After some 12 years in the SEO game, we have been through the process so many times that we tend to see the same things over and over. The rules may change but the game is still generally the same. Quite often we forget that our clients don’t necessarily understand what we’re doing, why we’re doing it and how we do it. We’ve made great strides at accommodating their needs with some additional customer service and account managers and the like as well as welcome documentation and step-by-step instructions, but our clients are often busy folks and the last thing they want is to have to pore through our documentation.
So I’m going to take this opportunity to give a very brief overview of what you should actually expect from an ongoing SEO campaign. Let me preface this by suggesting that no campaign is alike and there is no one-size-fits-all methodology so keep that in mind.
Often in the first month we will have had a chance to outline and implement some changes to a client’s website and there may be some interesting data movement including rankings and traffic but it generally won’t look like this (sorry to disappoint):
While the above image does reflect a client’s data, it’s actually the result of us fixing the Google Analytics install rather than any SEO adjustments. A paid search campaign could yield similar results but you’re going to have to pay for it significantly.
So what can you expect following our initial adjustments? In general, for traffic I think it’s not unreasonable to expect growth. But what you should be looking for is slow and steady growth. The following are three examples of actual campaigns.
Here’s one that showed a fairly rapid rise. You’ll notice the dip in early August reflects a website adjustment (and a Google Analytics lag), more on-site tweaks throughout the month combined with some off-site activity with an official initial completion phase around Aug 24 where it starts to climb. This is actually quite typical, particularly for an existing website. We’re able to leverage some of the existing data, re-tune the website and watch things go.
The above is for a brand new website and over a longer period of time. Again, you will notice fairly gradual growth over time to a point where the saturation is more consistent.
The final example above is for a full website redesign and launch. From the start where 450 unique visits per day was the norm to 1 month later where 900 visits became their new reality. Even better for these guys is that conversions were significantly higher as well which is much more important as far as we’re concerned.
Goals – you should expect that we will identify some tangible goals or key performance indicators (KPI’s) to track. This will allow us to get to the heart of your campaign and determine actual hard and fast activity. For most it will require tracking activity from visitors filling out an online form. For others it may be direct sales. Whatever the actual event, we’ll make sure we’re keeping an eye on it.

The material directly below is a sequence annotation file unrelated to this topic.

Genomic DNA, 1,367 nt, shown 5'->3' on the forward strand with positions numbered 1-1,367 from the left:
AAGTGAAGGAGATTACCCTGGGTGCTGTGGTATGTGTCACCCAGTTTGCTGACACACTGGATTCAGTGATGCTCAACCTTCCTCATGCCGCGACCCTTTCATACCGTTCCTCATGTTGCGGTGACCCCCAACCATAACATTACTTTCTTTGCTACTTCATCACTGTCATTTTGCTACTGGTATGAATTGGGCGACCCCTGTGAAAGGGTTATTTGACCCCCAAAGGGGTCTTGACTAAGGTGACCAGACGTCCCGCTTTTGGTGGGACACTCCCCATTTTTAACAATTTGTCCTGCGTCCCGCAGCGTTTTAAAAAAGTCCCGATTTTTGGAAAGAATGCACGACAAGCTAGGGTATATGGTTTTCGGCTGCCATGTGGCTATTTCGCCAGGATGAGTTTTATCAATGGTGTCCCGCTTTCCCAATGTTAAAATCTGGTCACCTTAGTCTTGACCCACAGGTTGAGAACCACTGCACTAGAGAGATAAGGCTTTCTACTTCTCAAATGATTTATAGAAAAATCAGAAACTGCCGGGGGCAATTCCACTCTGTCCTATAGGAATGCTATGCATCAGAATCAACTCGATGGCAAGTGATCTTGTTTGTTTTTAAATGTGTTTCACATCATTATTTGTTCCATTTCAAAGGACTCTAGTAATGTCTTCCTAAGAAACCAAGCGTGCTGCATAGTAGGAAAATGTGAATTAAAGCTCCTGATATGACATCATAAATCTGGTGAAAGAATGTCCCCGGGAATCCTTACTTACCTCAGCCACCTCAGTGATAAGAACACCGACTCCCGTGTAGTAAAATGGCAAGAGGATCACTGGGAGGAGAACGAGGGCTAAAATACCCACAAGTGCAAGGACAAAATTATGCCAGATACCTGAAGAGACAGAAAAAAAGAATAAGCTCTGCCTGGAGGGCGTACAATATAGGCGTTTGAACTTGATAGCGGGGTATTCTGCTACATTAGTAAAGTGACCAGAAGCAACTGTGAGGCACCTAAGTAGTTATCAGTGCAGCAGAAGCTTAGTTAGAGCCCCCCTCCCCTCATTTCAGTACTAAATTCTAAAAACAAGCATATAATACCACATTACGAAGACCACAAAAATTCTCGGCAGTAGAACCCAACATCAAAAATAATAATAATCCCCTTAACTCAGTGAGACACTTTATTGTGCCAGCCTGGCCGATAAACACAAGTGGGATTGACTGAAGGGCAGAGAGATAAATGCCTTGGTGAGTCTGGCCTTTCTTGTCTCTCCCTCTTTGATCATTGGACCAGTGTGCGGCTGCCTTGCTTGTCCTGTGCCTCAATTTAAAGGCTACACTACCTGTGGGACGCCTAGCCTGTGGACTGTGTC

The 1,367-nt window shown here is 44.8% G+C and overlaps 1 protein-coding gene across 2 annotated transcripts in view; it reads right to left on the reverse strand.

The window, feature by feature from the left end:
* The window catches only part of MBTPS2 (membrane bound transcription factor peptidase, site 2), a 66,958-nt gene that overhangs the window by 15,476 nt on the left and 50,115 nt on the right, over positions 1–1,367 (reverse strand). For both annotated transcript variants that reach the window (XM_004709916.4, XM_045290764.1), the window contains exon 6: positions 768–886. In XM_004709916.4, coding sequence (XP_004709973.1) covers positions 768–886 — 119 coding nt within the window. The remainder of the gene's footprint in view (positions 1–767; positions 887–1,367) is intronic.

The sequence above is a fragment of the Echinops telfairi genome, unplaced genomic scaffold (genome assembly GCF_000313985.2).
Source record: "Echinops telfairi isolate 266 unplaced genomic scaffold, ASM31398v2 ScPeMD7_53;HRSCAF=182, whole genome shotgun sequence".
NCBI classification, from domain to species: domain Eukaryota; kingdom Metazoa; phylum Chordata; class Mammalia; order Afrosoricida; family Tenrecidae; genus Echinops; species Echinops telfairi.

Patience – can be a pretty tough thing with the Internet where we have come to expect instant results. When we search, we expect the right results straight away. When we get to a website, we expect to be able to find what we are looking for immediately and if not, easily. So it seems that a lot of clients expect instant results from their SEO campaign as well. As Abe Lincoln appropriately suggests “Give me six hours to chop down a tree and I will spend the first four sharpening the axe.” Quite often we will spend a good month reviewing and analyzing a campaign before we can even start to look towards results so setting that foundation is an essential part of the process.
Look for Signs – Waiting patiently for nothing to happen is not so beneficial so you should expect at the very least to see the appropriate signs or indicators along the way. Over the years we’ve seen some interesting activity for many campaigns but we also see patterns occurring. While these should not be a defining metric, search engine rankings have their place and generally even in the first month you should see some movement, and sometimes this movement will start down before it goes up and settles into a more positive position. Also keep an eye on your traffic. There are times when the numbers may actually take a brief dip as things start to take effect and start climbing, just make sure that it doesn’t last too long.
Overall, I think it’s important to stress that SEO is a long-term activity and from what we’ve seen over the years, provides a great foundation for any internet marketing campaign. Even if you may be paying every month, look at it over a year to determine its impact. If you’re paying $35K a year for SEO which then directly correlates to $150K in sales, depending on your company margins, this should be considered a win. Those with big-ticket items may only require 3 conversions all year to justify this kind of spend and unless you’re tracking phone calls, you may not even know where that lead begins so invest in some phone tracking tools or diligently ask where every call comes from.